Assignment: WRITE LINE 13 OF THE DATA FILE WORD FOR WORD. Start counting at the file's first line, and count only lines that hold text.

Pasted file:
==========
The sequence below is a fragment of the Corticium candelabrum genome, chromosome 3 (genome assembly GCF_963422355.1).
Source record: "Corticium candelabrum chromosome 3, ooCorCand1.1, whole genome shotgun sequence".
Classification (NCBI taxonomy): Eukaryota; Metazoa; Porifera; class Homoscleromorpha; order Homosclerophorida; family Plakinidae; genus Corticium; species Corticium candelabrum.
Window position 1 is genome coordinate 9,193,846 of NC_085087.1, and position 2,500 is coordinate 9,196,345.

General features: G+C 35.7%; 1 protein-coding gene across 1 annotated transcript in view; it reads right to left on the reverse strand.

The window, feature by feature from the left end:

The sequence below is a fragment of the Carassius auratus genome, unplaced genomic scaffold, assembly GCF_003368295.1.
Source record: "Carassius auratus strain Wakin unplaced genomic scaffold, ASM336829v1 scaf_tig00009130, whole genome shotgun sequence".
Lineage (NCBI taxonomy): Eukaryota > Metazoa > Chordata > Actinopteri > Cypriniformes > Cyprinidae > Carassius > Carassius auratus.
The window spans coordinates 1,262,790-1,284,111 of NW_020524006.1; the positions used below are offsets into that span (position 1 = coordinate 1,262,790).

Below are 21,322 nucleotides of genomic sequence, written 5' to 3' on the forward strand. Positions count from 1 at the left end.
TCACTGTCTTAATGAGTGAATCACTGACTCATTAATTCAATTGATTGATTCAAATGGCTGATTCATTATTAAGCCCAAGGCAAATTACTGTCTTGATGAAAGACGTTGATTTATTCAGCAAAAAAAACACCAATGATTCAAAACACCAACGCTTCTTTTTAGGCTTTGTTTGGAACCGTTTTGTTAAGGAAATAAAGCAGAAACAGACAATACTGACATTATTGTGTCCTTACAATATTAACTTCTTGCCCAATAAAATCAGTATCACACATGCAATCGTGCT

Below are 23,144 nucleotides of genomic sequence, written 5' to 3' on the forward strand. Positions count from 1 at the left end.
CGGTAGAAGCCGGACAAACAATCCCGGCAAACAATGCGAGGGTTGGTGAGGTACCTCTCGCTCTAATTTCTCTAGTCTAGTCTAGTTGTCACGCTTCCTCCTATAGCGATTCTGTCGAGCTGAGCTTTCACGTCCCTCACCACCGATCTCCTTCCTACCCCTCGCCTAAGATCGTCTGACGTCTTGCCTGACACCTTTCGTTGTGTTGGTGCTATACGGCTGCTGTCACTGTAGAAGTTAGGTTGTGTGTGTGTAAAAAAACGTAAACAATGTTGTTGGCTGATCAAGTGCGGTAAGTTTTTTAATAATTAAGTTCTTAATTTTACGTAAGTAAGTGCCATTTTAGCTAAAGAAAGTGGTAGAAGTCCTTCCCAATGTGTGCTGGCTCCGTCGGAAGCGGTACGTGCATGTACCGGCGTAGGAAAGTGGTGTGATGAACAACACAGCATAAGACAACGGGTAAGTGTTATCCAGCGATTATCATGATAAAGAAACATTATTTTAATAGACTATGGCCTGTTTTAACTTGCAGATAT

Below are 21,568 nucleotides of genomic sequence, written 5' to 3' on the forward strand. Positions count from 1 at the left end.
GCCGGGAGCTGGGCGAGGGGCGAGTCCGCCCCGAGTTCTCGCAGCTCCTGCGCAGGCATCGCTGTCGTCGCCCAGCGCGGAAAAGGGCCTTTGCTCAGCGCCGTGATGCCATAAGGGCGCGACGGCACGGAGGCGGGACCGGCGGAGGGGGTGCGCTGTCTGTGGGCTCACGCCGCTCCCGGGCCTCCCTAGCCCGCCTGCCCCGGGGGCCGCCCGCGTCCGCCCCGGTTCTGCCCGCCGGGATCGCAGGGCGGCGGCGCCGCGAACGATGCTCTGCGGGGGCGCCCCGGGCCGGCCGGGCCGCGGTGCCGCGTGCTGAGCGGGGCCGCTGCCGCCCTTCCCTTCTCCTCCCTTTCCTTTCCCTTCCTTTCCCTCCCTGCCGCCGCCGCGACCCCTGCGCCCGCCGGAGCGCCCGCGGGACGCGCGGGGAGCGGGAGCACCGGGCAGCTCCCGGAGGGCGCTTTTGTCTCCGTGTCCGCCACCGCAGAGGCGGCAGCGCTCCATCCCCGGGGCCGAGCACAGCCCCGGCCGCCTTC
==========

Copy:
Below are 23,144 nucleotides of genomic sequence, written 5' to 3' on the forward strand. Positions count from 1 at the left end.